Thirteen insights about what visitors to Unity are thinking and feeling

Kate Bowler on C-SPAN

Hi Friends —

Meet Kate Bowler. As a professor of American Christianity at Duke Divinity School, he is best known as an astute scholar of “televangelists and mega churches and just people with beautiful hair.” The following interview on C-SPAN aired last month (February 5, 2018). She’s funny, insightful, engaging and charming. But that’s not why you should watch the video...

You should watch this video because Kate Bowler is typical of someone who will visit a Unity church this Sunday.

She is typical of Unity visitors for two reasons:

First, she’s Christian. She’s “Jesus-y”. While she is comfortable in her church community, she is also aware of its limitations. She is curious about other spiritual pathways and, while she is open to prosperity and spiritual healing, she regards them with a studied, suspicious perspective.

None of the ministers who are featured in this video are in Unity. Only four of them — Norman Vincent Peale, Rev. Ike, Joel Osteen and Oprah Winfrey — might have any following among Unity congregants. But all of them draw from New Thought and so what we hear from them sometimes sounds like what we hear in Unity churches and in Unity teachings.

It is not relevant that most of them are extreme caricatures of New Thought. What is relevant is the subconscious impression they have made upon Kate Bowler and those like her who may visit a Unity church this Sunday. Kate Bowler is astute and educated enough to articulate those subtle impressions.

The second reason Kate Bowler may be typical of a visitor to Unity is that two years ago, at the age of 35, she was diagnosed with stage IV cancer. It challenged her understanding of Christianity. If Kate Bowler’s life and career had been more typical — had she been an elementary school teacher instead of a university scholar, and had she studied primary education instead of the Prosperity Gospel and Faith Healing — then she very well might have looked to the Unity teachings and chosen to visit a Unity church.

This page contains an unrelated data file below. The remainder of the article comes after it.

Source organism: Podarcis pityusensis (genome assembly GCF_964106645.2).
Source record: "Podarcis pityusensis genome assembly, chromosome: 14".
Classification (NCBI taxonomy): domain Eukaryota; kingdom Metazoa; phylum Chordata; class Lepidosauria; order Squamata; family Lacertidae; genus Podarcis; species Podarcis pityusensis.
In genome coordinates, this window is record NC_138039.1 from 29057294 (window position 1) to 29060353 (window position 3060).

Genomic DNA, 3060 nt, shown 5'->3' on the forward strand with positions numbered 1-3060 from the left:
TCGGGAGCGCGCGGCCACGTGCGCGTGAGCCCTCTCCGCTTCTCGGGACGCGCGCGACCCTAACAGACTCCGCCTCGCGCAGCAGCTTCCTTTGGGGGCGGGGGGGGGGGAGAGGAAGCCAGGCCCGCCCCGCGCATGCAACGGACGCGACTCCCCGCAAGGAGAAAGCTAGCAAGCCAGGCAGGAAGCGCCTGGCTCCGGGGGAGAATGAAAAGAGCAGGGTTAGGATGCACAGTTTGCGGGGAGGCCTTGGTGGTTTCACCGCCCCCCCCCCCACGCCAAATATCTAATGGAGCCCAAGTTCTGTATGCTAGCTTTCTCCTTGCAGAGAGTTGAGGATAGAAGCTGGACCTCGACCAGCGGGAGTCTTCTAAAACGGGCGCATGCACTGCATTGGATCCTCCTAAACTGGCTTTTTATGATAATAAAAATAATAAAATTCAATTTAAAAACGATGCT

After she received her diagnosis, she wrote an editorial for the New York Times about what it is like to be a scholar of Prosperity and Spiritual Healing while being personally challenged with cancer. The editorial was widely read and she got many replies, most offering helpful “prescriptions” for healing. Kate says at the end of the video,

At first when I first got sick ... I wrote a piece about what it feels like when you are a problem to be solved and people start, trying to pour certainty on your pain like, well, you should try this. And maybe if you just prayed in this way or go see so and so, he'll fix this.... And then I got thousands of letters about it, saying, "No, no, no. I'd actually like you to be certain and here is the solution."

So, the only point had been, please don't pour certainty on my pain... So, I wrote this other piece about ... kinds of categories of responses to those in pain. There are minimizers — “at least you don’t”; problem solvers — “maybe you should try”; or teachers — “have you seen this documentary?” And then all are born of great love, but I would like to say like I am not on trial.

I believe that if you listen to Kate Bowler’s comments and reflect on the clippings from the transcript, you will gain insight about what our visitors to Unity are really thinking and feeling. And I hope this helps Unity better serve those who are in need and those who are looking for a better way.

Many Blessings,
Mark Hicks
March 18, 2018